Poetry leads us to the unstructured sources of our beings, to the unknown, and returns us to our rational, structured selves refreshed. Having once experienced the mystery, plenitude, contradiction, and composure of a work of art, we afterward have a built-in resistance to the slogans and propaganda of oversimplification that have often contributed to the destruction of human life. Poetry is a verbal means to a nonverbal source. It is a motion to no-motion, to the still point of contemplation and deep realization.



~ A. R. Ammons

Thursday, December 1, 2016

a stream I go a-fishing in








Time is but the stream I go a-fishing in. 
 I drink at it; but while I drink I see the sandy bottom and detect how shallow it is.
 Its thin current slides away, but eternity remains. I would drink deeper; fish in the sky,
 whose bottom is pebbly with stars. I cannot count one. I know not the first letter
 of the alphabet. I have always been regretting that I was not
 as wise as the day I was born.


~ Henry David Thoreau
from Walden: Where I lived and What I lived for
 

inside the river





Inside the river is there a river? -
it could follow slow water the way
the real current follows a stiller
shore. And in your life the life that
hurries could pass, and pass its
open neighbor the earth, and its shore
the sky. To be here, and always to find
places in the current, the dreams
the river has - surely we bubbles
ought to tell about it?

Listen: One of the rooms the river has
after its bridge and its bend in the mountains
is a place waiting for the sun every
afternoon, when the sun dwells
at a slant under a log and finds
that little yellow room and a waterbug
trying to learn circles but never making
one its shadow approves. Miles later
the river tries to recall that dream,
turning with all of its twisting self
that found gravel and found it good.

Just before the ocean that river
turns on its back and side and slowly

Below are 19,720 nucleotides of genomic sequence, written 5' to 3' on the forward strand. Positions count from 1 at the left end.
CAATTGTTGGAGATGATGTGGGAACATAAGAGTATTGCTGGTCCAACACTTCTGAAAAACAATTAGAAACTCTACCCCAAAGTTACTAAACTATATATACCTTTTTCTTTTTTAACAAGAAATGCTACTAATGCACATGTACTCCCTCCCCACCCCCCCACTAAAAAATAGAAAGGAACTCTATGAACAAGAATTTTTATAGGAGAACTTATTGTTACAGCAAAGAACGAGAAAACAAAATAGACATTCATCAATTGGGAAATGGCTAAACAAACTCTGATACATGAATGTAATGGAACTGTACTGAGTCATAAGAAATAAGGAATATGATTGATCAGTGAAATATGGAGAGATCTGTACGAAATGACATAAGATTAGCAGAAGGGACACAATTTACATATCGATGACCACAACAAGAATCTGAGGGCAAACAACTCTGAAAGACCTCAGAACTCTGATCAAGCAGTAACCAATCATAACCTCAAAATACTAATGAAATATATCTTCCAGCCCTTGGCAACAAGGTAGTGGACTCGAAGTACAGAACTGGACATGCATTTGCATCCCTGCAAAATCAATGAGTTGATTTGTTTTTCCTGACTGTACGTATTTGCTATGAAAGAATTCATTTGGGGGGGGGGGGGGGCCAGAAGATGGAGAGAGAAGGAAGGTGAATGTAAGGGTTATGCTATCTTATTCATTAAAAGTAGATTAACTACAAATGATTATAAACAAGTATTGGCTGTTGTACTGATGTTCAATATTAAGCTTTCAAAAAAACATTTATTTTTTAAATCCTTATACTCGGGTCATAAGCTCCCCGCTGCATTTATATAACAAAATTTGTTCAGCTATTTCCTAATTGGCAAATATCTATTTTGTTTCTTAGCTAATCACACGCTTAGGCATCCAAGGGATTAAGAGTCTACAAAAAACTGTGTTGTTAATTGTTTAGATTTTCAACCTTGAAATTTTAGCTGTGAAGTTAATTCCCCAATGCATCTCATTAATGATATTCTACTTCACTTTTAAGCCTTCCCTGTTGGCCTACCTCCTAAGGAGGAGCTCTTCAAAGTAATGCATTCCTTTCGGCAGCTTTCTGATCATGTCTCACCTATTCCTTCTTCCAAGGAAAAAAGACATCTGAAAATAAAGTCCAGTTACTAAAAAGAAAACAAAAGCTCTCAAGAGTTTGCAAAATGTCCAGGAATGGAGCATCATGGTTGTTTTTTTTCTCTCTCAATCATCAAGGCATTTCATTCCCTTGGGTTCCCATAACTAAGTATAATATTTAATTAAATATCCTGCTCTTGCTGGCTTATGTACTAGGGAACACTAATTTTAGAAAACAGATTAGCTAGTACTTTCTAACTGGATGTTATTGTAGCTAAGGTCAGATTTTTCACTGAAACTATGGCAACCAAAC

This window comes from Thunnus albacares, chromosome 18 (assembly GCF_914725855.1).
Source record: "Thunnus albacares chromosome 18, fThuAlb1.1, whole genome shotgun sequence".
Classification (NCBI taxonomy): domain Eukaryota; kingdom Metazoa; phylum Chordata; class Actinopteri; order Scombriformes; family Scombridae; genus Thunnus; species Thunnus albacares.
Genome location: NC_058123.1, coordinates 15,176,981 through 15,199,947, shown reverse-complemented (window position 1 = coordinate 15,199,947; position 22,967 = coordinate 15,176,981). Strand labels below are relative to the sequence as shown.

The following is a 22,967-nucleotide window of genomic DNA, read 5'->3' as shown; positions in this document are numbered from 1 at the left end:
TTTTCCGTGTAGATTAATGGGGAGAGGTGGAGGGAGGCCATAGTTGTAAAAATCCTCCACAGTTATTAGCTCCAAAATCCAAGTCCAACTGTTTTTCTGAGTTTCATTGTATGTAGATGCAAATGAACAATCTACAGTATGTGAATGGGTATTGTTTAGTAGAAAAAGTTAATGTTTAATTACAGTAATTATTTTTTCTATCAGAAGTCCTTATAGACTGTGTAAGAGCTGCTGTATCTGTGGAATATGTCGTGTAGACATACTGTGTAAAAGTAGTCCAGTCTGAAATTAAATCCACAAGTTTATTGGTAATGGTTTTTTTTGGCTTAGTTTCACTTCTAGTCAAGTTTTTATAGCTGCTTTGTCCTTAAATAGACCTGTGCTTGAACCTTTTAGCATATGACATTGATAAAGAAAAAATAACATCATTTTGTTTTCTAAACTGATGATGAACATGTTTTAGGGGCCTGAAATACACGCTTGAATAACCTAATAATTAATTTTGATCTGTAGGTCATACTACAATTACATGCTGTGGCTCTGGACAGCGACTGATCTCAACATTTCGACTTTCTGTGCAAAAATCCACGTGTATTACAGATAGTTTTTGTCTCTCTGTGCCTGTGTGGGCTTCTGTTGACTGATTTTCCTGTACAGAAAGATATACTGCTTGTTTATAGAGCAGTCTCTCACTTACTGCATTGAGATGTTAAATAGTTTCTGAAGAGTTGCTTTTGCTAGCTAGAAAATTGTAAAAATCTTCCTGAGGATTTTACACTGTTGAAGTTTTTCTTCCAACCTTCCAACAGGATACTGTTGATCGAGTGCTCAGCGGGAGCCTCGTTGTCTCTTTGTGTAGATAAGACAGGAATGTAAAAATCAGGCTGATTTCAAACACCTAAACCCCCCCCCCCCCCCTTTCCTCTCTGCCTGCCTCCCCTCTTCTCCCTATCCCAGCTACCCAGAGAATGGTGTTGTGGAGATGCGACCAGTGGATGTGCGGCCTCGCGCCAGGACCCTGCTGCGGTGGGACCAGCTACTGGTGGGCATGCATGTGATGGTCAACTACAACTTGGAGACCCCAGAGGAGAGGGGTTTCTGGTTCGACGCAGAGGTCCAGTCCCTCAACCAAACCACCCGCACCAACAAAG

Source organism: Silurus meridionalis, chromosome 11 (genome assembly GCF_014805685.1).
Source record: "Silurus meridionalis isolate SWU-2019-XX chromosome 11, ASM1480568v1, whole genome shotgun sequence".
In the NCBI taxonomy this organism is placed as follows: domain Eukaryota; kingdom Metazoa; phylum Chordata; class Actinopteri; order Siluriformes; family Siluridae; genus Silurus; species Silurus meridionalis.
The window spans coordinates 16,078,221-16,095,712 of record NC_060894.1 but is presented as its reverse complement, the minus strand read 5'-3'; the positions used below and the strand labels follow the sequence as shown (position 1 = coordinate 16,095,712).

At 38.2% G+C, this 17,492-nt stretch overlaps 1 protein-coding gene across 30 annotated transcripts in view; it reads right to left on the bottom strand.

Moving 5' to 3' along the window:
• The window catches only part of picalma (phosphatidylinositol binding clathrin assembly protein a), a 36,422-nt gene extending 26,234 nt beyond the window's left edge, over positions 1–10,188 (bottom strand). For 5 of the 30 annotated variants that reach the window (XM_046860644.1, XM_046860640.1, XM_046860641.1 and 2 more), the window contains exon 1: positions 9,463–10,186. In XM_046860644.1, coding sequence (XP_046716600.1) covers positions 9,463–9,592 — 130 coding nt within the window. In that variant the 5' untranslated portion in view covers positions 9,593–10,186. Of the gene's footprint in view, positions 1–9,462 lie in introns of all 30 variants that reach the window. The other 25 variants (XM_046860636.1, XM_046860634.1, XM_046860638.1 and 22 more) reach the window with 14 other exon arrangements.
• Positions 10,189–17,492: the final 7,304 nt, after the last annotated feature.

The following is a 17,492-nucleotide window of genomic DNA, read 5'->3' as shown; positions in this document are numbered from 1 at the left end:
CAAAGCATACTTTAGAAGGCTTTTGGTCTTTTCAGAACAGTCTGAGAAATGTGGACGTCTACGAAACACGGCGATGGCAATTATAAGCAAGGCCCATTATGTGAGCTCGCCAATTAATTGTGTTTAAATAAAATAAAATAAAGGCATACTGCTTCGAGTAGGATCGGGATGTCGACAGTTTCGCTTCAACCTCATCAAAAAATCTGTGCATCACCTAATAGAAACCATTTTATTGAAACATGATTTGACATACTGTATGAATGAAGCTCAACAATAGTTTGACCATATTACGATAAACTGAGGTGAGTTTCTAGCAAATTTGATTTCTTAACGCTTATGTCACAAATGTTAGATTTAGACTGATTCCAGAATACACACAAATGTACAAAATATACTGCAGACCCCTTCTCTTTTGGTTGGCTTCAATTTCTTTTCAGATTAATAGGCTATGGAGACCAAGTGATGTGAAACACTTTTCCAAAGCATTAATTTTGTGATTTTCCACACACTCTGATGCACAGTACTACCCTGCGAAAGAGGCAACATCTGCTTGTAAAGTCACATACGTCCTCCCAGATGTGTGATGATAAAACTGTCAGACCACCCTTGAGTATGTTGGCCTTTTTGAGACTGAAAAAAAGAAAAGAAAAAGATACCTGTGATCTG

invites the world and the air and the sky,
trying to give away everything, everything.



  ~ William Stafford



the path






The path to heaven lies through heaven,
and all the way to heaven is heaven.

 
~ Catherine of Siena
with thanks to Love is a Place

Saturday, November 19, 2016

hoeing







As I drew a still fresher soil about the rows with my how, I disturbed the ashes of unchronicled nations who in primeval years lived under these heavens, and their small implements of war and hunting were brought to the light of this modern day.  They lay mingled with other natural stones, some of which bore the marks of having been burned by Indian fires, and some by the sun, and also bits of pottery and glass brought hither by the recent cultivators of the soil.  When my hoe tinkled against the stones, that music echoed to the woods and the sky, and was an accompaniment to my labor which yielded an instant and immeasurable crop.  It was no longer beans that I hoed, nor I that hoed beans...



~ Henry David Thoreau
from Walden, The Bean-Field

art by Clotilde Espinosa

wind on water






A field of water betrays a spirit that is in the air. It is continually receiving
new life and motion from above.  It is intermediate in its nature between land
and sky.  On land only the grass and trees wave, but the water itself is rippled
by the wind. I see where the breeze dashes across it by the streaks or flakes of
light.  It is remarkable that we can look down on its surface.  We shall, perhaps, 
look down thus on the surface of air at length, and mark where a still subtler
spirit sweeps over it.



 ~ Henry David Thoreau
excerpt from Walden, the ponds

Sunday, October 16, 2016

no such thing










There is no such thing as a person.
There are only restrictions and limitations.
The sum total of these defines the person.